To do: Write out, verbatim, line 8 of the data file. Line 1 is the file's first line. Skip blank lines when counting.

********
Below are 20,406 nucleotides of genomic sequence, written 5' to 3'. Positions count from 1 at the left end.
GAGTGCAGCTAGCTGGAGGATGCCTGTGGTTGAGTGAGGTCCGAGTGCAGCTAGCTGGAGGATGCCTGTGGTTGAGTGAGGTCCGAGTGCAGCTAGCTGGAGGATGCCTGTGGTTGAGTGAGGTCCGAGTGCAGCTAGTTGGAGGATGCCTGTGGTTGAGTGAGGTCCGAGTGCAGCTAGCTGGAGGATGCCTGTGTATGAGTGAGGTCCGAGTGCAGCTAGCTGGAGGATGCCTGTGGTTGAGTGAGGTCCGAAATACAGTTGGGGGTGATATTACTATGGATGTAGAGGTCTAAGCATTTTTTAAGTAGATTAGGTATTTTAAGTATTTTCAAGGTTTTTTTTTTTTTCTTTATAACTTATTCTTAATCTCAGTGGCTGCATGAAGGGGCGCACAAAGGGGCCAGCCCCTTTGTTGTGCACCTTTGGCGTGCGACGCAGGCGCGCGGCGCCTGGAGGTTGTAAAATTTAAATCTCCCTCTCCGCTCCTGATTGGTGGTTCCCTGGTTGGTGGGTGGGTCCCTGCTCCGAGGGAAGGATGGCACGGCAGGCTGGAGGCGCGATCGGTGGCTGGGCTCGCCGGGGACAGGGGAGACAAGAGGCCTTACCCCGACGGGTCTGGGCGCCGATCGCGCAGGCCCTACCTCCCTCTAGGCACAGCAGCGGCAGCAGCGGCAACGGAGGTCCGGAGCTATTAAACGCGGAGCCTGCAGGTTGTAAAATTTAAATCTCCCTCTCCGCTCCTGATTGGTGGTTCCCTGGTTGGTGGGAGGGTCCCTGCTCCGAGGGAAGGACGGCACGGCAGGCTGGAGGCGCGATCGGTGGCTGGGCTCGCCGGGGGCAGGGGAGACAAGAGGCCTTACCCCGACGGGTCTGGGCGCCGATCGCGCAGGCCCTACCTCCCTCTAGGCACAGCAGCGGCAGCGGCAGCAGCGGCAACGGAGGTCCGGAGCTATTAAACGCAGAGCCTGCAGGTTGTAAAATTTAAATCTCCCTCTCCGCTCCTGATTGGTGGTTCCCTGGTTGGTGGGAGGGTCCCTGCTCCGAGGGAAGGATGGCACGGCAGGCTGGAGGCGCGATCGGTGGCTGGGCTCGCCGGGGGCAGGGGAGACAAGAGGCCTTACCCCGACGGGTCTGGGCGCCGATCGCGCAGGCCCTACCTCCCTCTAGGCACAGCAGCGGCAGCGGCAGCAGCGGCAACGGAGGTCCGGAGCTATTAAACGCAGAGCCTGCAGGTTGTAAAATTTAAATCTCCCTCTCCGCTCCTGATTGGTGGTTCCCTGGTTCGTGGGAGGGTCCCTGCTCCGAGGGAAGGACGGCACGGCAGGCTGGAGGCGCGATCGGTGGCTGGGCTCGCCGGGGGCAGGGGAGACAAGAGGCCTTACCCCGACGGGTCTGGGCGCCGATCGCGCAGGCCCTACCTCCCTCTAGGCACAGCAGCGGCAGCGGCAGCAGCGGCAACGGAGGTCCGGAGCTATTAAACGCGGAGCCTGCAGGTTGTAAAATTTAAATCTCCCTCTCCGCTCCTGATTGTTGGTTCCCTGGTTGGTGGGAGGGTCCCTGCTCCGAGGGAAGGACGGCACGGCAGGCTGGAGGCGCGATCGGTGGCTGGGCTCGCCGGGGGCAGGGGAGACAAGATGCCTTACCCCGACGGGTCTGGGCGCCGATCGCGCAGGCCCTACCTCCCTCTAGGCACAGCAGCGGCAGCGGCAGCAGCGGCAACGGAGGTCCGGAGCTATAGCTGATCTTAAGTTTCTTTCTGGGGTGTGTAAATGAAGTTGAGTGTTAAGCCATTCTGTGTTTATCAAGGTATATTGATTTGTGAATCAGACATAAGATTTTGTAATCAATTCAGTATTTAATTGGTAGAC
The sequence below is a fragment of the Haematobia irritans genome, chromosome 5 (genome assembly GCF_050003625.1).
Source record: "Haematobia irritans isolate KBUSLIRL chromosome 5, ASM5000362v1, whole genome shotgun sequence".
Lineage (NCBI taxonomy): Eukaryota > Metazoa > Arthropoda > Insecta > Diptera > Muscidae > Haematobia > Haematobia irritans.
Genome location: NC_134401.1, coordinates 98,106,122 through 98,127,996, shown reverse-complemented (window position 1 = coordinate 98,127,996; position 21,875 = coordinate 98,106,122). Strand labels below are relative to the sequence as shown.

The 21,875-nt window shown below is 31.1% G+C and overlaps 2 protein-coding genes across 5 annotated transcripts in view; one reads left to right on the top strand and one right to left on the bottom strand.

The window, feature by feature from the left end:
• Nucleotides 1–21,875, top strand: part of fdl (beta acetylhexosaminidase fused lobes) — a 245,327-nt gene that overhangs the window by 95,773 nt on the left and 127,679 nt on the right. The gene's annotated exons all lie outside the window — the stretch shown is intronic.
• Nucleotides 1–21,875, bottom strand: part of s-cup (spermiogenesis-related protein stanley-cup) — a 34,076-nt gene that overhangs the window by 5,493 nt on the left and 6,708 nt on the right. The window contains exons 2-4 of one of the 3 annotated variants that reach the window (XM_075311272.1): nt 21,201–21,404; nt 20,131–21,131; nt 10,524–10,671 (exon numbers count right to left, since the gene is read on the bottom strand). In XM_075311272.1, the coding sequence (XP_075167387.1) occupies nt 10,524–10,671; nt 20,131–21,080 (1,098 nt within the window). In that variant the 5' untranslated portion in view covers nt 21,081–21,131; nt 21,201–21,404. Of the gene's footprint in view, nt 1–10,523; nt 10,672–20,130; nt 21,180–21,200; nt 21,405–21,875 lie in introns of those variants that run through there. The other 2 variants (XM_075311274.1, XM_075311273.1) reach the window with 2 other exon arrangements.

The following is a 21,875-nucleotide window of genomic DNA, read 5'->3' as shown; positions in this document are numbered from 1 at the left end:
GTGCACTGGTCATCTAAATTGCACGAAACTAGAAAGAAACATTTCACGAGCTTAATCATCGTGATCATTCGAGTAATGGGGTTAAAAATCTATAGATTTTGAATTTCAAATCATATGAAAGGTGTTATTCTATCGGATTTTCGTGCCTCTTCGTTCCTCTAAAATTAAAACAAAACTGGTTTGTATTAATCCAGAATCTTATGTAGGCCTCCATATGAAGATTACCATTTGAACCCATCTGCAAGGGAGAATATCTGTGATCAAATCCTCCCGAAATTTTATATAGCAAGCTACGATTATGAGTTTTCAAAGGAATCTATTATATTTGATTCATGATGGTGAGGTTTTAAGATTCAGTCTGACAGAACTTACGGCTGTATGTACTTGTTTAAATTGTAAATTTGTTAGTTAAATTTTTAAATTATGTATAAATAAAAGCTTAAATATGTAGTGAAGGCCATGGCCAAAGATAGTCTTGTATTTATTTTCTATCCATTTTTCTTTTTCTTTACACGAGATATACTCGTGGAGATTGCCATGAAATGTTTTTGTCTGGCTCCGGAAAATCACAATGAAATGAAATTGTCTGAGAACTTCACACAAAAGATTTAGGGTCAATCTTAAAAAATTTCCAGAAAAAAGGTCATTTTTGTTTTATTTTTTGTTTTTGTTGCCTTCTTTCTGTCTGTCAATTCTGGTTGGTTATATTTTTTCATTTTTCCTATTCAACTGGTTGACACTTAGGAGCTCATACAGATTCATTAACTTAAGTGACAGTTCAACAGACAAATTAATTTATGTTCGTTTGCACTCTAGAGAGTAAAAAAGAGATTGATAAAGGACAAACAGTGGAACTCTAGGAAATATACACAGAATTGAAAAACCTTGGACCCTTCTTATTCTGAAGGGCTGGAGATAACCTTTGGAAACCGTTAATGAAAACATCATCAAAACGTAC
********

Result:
The window, feature by feature from the left end: